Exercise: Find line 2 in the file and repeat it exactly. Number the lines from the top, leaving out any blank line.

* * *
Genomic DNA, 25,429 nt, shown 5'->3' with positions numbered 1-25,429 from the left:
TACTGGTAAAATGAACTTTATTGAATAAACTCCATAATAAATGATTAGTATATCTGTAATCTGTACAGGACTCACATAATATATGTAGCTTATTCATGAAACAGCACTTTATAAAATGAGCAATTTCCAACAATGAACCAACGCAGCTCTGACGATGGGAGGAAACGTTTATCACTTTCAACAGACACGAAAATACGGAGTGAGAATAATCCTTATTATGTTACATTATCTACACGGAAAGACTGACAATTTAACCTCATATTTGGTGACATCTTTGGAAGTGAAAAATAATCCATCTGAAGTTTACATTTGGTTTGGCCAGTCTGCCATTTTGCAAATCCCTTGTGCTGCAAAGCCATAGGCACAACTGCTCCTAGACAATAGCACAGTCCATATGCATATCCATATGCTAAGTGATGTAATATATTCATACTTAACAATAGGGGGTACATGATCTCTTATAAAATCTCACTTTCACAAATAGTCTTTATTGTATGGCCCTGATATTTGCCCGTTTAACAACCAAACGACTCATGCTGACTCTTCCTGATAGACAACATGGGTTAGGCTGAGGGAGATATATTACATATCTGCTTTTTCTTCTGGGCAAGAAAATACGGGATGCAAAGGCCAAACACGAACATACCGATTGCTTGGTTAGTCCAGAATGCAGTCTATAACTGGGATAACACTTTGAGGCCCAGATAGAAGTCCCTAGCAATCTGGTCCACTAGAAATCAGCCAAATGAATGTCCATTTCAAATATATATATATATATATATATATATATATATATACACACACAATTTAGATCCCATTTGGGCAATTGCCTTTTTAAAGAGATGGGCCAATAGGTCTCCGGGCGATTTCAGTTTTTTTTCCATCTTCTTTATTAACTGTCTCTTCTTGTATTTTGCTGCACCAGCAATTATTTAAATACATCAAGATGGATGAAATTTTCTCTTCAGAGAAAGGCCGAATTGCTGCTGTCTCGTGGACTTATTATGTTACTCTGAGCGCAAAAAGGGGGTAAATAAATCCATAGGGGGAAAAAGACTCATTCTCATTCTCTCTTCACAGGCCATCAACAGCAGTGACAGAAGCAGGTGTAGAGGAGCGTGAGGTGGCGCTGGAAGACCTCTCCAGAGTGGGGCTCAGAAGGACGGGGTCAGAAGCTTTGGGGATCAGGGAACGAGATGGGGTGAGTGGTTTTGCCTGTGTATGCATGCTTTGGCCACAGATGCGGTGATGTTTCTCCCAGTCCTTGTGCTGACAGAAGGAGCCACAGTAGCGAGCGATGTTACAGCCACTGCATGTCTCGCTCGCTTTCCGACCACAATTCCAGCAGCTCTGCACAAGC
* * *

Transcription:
TACTGGTAAAATGAACTTTATTGAATAAACTCCATAATAAATGATTAGTATATCTGTAATCTGTACAGGACTCACATAATATATGTAGCTTATTCATGAAACAGCACTTTATAAAATGAGCAATTTCCAACAATGAACCAACGCAGCTCTGACGATGGGAGGAAACGTTTATCACTTTCAACAGACACGAAAATACGGAGTGAGAATAATCCTTATTATGTTACATTATCTACACGGAAAGACTGACAATTTAACCTCATATTTGGTGACATCTTTGGAAGTGAAAAATAATCCATCTGAAGTTTACATTTGGTTTGGCCAGTCTGCCATTTTGCAAATCCCTTGTGCTGCAAAGCCATAGGCACAACTGCTCCTAGACAATAGCACAGTCCATATGCATATCCATATGCTAAGTGATGTAATATATTCATACTTAACAATAGGGGGTACATGATCTCTTATAAAATCTCACTTTCACAAATAGTCTTTATTGTATGGCCCTGATATTTGCCCGTTTAACAACCAAACGACTCATGCTGACTCTTCCTGATAGACAACATGGGTTAGGCTGAGGGAGATATATTACATATCTGCTTTTTCTTCTGGGCAAGAAAATACGGGATGCAAAGGCCAAACACGAACATACCGATTGCTTGGTTAGTCCAGAATGCAGTCTATAACTGGGATAACACTTTGAGGCCCAGATAGAAGTCCCTAGCAATCTGGTCCACTAGAAATCAGCCAAATGAATGTCCATTTCAAATATATATATATATATATATATATATATATATATACACACACAATTTAGATCCCATTTGGGCAATTGCCTTTTTAAAGAGATGGGCCAATAGGTCTCCGGGCGATTTCAGTTTTTTTTCCATCTTCTTTATTAACTGTCTCTTCTTGTATTTTGCTGCACCAGCAATTATTTAAATACATCAAGATGGATGAAATTTTCTCTTCAGAGAAAGGCCGAATTGCTGCTGTCTCGTGGACTTATTATGTTACTCTGAGCGCAAAAAGGGGGTAAATAAATCCATAGGGGGAAAAAGACTCATTCTCATTCTCTCTTCACAGGCCATCAACAGCAGTGACAGAAGCAGGTGTAGAGGAGCGTGAGGTGGCGCTGGAAGACCTCTCCAGAGTGGGGCTCAGAAGGACGGGGTCAGAAGCTTTGGGGATCAGGGAACGAGATGGGGTGAGTGGTTTTGCCTGTGTATGCATGCTTTGGCCACAGATGCGGTGATGTTTCTCCCAGTCCTTGTGCTGACAGAAGGAGCCACAGTAGCGAGCGATGTTACAGCCACTGCATGTCTCGCTCGCTTTCCGACCACAATTCCAGCAGCTCTGCACAAGC